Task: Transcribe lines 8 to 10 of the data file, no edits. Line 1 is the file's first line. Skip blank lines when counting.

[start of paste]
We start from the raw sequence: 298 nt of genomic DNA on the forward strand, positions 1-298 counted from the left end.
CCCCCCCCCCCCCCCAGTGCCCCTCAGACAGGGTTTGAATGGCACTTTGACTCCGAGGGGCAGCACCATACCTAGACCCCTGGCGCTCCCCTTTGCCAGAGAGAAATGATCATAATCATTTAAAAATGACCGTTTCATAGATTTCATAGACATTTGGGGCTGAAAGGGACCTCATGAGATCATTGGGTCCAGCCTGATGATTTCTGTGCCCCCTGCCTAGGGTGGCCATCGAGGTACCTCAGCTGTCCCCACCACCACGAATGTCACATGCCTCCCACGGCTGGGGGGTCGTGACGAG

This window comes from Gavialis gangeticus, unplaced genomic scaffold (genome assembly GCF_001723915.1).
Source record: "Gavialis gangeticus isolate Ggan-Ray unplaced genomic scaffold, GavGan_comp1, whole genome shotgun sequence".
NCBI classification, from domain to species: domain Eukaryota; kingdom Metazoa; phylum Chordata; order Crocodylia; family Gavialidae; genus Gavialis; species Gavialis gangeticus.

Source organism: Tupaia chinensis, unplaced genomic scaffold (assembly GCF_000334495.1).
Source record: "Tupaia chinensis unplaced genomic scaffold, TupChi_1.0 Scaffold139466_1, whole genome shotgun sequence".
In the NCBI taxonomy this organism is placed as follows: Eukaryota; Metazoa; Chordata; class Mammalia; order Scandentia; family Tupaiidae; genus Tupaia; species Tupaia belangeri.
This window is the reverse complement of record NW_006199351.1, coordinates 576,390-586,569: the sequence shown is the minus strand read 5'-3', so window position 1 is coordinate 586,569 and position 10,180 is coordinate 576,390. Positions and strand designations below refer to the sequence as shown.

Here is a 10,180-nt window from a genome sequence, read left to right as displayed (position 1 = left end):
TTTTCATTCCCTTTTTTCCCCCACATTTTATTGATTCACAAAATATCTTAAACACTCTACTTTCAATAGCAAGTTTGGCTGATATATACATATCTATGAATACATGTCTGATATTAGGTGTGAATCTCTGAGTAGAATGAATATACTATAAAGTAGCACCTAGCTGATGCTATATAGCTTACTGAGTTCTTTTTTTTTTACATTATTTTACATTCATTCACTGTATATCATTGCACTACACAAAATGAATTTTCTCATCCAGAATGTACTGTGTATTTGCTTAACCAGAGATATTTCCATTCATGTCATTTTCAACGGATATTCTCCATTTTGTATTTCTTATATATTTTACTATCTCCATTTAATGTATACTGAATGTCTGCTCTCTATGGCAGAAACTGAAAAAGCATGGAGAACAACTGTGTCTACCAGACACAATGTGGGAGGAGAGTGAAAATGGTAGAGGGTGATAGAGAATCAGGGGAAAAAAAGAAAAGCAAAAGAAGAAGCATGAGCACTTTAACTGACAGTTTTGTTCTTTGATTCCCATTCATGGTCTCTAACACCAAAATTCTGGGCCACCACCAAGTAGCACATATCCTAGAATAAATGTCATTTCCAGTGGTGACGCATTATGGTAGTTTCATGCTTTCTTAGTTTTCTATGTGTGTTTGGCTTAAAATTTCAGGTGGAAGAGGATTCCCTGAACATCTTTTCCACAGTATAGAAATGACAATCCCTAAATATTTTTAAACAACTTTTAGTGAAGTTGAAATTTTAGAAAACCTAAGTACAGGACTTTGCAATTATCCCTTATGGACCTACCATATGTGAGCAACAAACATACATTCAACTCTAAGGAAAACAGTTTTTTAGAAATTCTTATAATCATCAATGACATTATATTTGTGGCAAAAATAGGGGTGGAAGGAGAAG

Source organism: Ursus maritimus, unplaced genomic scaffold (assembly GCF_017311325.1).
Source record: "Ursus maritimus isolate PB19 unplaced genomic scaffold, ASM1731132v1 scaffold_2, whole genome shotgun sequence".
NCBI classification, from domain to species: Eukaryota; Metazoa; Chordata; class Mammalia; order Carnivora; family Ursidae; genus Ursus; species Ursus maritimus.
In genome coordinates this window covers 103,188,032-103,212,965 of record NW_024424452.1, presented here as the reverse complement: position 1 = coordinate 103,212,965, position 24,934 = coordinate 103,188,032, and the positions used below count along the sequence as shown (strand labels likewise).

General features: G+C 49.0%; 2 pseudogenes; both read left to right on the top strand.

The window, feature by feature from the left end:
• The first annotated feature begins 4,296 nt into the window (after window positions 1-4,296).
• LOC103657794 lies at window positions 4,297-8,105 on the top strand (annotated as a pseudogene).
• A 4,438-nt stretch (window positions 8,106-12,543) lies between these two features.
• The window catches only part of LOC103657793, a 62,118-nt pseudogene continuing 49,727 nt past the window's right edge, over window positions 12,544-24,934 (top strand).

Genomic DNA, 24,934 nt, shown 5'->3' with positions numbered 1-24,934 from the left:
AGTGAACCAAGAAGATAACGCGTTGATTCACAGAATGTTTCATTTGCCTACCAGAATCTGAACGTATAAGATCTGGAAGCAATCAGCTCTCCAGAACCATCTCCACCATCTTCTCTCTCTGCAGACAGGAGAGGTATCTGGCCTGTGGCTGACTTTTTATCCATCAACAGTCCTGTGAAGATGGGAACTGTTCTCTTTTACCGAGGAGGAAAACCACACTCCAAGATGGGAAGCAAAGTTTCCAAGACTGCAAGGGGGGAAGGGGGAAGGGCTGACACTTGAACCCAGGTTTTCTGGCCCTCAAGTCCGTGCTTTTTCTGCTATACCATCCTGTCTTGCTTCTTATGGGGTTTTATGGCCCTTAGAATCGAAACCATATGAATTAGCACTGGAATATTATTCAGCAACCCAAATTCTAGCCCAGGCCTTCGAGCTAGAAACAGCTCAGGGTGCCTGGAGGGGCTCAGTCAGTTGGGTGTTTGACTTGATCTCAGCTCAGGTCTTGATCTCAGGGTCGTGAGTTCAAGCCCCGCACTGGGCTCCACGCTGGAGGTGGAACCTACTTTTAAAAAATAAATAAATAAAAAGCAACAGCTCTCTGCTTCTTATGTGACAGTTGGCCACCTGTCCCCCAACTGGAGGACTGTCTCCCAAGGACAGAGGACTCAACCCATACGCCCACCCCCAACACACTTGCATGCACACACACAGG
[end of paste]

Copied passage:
In the NCBI taxonomy this organism is placed as follows: Eukaryota; Metazoa; Chordata; class Mammalia; order Scandentia; family Tupaiidae; genus Tupaia; species Tupaia belangeri.
This window is the reverse complement of record NW_006199351.1, coordinates 576,390-586,569: the sequence shown is the minus strand read 5'-3', so window position 1 is coordinate 586,569 and position 10,180 is coordinate 576,390. Positions and strand designations below refer to the sequence as shown.

Here is a 10,180-nt window from a genome sequence, read left to right as displayed (position 1 = left end):